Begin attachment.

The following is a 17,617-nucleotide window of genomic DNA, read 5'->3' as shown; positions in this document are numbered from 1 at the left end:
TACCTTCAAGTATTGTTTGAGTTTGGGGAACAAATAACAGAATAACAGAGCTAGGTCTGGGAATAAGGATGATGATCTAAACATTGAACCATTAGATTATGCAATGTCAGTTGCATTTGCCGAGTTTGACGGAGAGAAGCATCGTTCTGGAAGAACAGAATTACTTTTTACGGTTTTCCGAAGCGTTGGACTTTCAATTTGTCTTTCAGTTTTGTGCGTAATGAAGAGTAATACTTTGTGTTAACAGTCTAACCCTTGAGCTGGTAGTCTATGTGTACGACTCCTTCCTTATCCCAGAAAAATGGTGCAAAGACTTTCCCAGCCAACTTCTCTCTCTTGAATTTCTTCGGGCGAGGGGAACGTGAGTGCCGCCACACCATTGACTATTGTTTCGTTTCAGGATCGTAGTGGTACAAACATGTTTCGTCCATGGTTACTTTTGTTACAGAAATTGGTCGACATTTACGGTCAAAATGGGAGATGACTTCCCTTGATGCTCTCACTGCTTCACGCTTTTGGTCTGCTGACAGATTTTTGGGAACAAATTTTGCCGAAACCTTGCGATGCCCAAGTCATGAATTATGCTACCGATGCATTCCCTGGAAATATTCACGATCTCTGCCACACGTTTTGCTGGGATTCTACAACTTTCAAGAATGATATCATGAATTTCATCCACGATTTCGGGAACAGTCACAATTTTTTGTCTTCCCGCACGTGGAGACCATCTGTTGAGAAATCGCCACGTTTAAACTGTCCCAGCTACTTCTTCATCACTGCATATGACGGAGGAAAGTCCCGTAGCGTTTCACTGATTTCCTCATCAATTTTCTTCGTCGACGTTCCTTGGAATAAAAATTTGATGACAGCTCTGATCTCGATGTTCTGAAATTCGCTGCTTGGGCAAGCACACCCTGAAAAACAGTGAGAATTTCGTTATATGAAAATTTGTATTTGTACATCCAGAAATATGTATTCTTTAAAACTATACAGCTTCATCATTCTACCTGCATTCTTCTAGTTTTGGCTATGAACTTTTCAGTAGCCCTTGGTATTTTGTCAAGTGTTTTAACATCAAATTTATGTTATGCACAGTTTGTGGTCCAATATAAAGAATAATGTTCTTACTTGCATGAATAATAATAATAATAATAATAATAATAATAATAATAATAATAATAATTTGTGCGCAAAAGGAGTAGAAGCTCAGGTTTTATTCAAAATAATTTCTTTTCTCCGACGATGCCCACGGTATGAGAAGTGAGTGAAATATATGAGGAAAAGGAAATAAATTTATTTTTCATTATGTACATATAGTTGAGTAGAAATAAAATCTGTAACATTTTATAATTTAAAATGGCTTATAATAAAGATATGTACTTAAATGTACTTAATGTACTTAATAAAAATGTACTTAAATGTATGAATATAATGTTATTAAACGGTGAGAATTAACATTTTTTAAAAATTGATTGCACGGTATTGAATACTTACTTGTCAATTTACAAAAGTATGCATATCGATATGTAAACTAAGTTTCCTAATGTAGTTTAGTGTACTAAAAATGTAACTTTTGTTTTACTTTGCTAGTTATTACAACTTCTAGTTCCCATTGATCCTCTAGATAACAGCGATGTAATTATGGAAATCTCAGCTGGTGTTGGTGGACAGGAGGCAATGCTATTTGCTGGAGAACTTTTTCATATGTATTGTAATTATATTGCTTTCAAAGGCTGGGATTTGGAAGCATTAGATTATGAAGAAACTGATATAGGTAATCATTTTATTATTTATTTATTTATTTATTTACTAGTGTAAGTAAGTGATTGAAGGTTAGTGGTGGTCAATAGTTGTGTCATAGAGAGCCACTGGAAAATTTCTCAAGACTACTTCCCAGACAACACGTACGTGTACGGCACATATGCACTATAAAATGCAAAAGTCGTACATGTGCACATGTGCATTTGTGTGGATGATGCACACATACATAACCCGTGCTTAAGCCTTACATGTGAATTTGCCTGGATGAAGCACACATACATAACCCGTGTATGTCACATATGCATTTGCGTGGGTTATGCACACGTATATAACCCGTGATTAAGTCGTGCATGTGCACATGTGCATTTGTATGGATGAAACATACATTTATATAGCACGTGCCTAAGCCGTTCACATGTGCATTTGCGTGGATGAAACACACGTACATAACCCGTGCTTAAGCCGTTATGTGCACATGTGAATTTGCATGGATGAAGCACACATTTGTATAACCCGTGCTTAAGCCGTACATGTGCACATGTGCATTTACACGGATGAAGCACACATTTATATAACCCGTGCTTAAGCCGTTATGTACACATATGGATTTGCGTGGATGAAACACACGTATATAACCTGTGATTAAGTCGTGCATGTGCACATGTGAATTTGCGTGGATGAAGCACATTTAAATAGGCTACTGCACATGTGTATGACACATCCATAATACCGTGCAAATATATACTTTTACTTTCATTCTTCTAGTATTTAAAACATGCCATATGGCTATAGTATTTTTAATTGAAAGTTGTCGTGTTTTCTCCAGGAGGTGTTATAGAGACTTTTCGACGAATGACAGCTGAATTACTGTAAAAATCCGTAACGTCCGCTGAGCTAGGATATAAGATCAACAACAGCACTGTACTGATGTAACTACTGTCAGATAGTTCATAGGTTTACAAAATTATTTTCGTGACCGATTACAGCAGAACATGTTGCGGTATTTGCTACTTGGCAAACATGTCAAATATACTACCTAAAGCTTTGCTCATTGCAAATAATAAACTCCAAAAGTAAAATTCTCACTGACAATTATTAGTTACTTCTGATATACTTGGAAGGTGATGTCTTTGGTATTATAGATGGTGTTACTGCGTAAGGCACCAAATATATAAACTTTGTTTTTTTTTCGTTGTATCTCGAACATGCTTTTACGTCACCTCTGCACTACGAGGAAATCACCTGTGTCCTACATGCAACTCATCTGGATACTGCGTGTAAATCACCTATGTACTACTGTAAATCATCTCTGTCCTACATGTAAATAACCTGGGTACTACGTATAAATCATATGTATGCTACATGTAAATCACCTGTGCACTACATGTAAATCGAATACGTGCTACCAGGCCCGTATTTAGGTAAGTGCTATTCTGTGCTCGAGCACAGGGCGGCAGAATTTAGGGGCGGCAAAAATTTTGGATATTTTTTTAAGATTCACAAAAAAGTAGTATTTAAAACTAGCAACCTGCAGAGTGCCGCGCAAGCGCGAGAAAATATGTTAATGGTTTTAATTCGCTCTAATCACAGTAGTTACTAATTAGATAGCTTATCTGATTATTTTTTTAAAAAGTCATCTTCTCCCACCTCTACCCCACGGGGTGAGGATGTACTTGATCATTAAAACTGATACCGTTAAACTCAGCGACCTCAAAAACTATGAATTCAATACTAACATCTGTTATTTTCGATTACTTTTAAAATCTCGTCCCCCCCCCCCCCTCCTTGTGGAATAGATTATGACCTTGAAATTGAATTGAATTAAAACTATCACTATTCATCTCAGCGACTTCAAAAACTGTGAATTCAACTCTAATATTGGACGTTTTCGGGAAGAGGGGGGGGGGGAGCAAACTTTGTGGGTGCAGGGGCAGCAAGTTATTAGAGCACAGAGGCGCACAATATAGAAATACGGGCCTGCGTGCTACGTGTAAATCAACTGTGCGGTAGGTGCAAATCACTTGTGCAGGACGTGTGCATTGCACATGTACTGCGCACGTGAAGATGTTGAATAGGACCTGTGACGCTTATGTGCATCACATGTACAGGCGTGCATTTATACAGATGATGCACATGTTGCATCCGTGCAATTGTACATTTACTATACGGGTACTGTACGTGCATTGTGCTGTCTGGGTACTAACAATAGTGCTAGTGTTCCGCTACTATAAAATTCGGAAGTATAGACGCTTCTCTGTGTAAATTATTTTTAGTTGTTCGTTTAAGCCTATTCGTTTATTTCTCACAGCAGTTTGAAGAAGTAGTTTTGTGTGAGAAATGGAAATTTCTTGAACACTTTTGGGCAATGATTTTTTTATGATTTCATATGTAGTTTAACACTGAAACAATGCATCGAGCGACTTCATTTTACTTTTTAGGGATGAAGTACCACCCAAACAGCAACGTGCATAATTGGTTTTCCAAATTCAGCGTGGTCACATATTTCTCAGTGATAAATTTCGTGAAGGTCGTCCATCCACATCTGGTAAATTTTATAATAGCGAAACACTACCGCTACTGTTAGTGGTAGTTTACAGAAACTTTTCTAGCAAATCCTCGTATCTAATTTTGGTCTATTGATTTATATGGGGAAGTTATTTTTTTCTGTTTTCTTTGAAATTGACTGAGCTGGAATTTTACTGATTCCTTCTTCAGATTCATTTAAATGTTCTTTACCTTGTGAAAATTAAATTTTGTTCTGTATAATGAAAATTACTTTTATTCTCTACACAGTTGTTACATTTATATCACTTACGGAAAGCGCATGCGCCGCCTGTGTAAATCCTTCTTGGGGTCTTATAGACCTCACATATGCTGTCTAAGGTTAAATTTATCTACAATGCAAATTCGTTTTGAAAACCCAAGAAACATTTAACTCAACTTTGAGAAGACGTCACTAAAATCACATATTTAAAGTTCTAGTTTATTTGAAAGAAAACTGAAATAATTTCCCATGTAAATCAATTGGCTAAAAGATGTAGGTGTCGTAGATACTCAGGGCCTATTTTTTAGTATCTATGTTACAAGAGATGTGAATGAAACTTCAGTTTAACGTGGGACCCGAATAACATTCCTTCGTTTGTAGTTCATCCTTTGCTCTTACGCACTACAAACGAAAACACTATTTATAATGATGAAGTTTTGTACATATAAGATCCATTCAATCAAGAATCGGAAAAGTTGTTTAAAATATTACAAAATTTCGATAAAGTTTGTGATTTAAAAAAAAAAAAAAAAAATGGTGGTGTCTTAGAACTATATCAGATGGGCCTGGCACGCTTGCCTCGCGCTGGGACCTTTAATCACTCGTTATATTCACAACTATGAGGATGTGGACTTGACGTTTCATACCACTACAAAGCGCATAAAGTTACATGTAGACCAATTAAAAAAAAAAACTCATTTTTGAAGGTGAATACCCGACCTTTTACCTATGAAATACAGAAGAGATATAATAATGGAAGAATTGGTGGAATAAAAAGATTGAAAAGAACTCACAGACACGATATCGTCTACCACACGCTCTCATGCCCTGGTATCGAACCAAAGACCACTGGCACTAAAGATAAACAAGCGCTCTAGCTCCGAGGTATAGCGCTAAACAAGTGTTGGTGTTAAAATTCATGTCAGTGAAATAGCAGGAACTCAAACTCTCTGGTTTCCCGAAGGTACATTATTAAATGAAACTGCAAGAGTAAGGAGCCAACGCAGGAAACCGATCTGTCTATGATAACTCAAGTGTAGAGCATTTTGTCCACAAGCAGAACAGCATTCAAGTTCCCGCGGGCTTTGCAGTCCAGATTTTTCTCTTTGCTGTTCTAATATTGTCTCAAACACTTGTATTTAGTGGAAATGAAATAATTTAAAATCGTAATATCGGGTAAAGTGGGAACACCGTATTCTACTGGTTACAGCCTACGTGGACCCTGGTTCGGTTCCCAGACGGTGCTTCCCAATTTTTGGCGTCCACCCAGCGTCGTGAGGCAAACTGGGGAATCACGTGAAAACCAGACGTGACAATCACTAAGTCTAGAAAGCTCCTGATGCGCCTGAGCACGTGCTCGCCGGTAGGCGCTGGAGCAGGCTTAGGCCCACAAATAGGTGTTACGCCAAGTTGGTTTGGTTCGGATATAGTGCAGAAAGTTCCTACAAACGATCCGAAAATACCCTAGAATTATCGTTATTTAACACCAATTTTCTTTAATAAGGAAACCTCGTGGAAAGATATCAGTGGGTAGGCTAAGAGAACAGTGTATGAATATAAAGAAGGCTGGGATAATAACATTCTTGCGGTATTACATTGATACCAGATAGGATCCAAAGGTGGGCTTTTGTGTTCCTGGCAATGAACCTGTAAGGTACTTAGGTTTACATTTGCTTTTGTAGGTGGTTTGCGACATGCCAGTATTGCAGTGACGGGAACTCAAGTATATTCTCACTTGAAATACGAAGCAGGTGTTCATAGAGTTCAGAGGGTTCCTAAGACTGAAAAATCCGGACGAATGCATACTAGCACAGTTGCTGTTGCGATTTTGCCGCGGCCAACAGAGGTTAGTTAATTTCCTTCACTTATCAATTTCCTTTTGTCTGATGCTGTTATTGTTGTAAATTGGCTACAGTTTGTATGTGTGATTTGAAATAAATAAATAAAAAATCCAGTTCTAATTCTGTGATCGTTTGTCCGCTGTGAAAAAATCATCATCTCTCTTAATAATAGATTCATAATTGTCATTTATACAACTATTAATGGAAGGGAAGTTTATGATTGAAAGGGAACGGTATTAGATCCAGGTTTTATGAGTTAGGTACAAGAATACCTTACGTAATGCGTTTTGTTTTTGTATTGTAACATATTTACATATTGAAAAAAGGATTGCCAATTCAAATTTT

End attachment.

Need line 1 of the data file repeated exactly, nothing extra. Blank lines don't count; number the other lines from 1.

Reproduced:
The following is a 17,617-nucleotide window of genomic DNA, read 5'->3' as shown; positions in this document are numbered from 1 at the left end: